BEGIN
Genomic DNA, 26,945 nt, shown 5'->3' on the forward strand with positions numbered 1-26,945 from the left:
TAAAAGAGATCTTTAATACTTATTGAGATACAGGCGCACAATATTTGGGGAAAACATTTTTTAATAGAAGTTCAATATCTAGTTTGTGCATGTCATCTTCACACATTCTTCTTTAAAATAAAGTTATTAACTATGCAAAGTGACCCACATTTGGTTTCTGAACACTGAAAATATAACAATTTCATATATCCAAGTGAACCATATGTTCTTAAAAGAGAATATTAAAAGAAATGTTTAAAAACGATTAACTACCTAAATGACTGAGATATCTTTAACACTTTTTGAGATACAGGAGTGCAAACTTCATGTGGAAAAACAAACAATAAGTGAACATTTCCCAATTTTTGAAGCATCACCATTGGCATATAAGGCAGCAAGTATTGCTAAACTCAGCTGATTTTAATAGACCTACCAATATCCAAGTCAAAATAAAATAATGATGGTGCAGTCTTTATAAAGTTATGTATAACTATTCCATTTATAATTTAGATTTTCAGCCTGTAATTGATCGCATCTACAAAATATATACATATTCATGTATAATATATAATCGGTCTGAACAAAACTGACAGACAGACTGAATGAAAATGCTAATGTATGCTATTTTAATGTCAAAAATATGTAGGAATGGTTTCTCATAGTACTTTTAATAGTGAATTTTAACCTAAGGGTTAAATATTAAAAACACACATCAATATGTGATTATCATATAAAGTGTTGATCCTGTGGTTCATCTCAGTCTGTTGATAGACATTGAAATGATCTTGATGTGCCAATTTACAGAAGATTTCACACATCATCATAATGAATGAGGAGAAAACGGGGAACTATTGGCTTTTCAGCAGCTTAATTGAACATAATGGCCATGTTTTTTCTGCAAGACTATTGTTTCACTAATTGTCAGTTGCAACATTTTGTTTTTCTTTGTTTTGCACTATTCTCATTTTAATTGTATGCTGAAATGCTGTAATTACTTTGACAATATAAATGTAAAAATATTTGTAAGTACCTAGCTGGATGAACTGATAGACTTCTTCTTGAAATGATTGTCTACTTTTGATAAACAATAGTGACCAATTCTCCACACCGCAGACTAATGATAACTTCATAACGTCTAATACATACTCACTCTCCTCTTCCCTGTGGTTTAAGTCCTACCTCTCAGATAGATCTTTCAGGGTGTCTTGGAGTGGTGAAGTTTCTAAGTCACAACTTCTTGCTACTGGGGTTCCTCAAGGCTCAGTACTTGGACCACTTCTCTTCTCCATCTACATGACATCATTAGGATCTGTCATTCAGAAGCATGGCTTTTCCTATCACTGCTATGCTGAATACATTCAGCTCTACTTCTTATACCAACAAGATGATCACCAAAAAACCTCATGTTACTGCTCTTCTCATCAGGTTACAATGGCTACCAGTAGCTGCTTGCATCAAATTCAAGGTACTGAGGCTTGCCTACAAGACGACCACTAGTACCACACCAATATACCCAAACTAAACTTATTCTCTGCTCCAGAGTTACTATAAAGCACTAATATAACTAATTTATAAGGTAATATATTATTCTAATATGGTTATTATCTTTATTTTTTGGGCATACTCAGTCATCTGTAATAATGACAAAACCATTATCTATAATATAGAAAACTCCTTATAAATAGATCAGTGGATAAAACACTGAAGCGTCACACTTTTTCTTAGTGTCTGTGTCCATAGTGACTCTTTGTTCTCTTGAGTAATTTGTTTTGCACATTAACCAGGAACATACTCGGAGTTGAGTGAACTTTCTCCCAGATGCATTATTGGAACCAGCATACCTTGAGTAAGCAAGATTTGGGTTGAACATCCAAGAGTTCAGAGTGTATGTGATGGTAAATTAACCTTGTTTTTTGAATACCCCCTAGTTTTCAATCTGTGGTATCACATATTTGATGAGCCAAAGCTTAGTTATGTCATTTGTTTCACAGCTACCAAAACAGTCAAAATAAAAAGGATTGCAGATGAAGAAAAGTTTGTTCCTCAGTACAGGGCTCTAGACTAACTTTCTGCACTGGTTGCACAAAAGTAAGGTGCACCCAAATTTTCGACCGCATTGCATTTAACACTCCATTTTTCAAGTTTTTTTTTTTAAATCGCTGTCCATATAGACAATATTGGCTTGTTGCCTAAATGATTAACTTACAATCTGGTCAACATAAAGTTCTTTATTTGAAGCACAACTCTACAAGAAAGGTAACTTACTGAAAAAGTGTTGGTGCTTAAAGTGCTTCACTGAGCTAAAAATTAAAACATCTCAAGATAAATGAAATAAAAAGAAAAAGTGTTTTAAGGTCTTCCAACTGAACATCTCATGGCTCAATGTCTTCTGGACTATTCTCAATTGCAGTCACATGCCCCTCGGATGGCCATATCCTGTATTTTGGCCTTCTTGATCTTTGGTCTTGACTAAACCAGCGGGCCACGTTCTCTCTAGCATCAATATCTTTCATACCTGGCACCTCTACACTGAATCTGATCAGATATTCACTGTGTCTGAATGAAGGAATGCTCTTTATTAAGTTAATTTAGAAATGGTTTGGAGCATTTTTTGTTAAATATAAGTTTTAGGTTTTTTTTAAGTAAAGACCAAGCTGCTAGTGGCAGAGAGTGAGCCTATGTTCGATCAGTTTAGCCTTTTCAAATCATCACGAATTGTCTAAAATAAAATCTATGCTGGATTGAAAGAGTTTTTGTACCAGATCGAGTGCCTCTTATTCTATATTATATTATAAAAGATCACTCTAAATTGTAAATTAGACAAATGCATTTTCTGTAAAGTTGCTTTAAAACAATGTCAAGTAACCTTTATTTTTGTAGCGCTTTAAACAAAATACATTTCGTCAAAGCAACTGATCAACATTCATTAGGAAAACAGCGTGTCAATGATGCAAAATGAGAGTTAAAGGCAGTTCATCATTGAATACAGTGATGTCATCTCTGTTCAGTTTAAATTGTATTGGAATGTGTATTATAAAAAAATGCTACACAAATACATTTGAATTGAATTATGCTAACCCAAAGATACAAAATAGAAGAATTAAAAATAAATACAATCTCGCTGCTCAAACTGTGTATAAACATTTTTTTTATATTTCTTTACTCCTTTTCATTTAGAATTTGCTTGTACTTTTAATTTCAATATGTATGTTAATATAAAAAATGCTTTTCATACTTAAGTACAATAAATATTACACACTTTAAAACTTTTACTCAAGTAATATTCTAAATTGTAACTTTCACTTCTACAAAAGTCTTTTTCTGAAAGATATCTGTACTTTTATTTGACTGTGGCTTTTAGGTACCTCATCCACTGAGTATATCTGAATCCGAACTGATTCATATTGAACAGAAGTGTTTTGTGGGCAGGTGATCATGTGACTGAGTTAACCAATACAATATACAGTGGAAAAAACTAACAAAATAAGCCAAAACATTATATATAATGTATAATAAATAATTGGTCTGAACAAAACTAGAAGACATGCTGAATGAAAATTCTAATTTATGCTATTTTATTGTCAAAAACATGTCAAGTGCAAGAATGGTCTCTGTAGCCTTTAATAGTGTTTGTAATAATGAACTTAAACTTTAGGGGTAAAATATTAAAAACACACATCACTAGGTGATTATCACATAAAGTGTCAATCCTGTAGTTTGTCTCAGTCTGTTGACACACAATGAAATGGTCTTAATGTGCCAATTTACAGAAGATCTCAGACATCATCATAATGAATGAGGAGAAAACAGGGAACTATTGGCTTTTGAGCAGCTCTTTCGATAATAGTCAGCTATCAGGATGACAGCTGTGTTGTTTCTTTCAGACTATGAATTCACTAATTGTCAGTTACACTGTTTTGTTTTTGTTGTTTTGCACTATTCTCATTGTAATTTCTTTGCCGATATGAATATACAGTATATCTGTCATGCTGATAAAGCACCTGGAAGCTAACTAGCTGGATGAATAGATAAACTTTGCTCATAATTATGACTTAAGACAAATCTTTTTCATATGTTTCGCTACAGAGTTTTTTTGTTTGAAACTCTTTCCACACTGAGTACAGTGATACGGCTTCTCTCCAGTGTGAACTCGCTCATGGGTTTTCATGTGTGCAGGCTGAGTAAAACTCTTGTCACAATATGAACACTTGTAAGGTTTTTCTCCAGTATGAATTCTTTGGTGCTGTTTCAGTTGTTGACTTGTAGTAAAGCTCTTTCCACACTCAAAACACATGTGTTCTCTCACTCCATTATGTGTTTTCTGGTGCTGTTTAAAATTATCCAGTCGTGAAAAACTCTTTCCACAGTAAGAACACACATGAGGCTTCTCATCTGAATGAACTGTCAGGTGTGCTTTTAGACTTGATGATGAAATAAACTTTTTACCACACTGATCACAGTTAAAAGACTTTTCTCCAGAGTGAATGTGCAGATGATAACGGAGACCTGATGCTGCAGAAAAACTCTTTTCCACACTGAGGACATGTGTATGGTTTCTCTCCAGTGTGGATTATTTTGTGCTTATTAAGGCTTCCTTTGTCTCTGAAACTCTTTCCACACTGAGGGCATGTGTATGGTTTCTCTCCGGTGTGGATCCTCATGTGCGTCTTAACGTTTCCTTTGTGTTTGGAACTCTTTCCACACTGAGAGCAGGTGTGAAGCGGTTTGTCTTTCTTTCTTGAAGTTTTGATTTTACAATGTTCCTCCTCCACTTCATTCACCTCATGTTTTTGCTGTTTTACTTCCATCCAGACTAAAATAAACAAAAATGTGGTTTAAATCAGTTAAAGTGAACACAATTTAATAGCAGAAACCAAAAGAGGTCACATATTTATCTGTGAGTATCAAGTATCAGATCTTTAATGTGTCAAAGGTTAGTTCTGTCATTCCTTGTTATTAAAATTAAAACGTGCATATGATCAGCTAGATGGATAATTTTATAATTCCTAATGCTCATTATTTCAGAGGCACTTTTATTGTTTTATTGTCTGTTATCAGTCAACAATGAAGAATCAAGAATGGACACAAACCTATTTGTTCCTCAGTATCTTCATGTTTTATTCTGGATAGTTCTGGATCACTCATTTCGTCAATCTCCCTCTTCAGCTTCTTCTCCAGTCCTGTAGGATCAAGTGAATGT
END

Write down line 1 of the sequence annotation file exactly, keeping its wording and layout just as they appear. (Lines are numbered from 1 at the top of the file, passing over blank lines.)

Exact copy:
Genomic DNA, 26,945 nt, shown 5'->3' on the forward strand with positions numbered 1-26,945 from the left: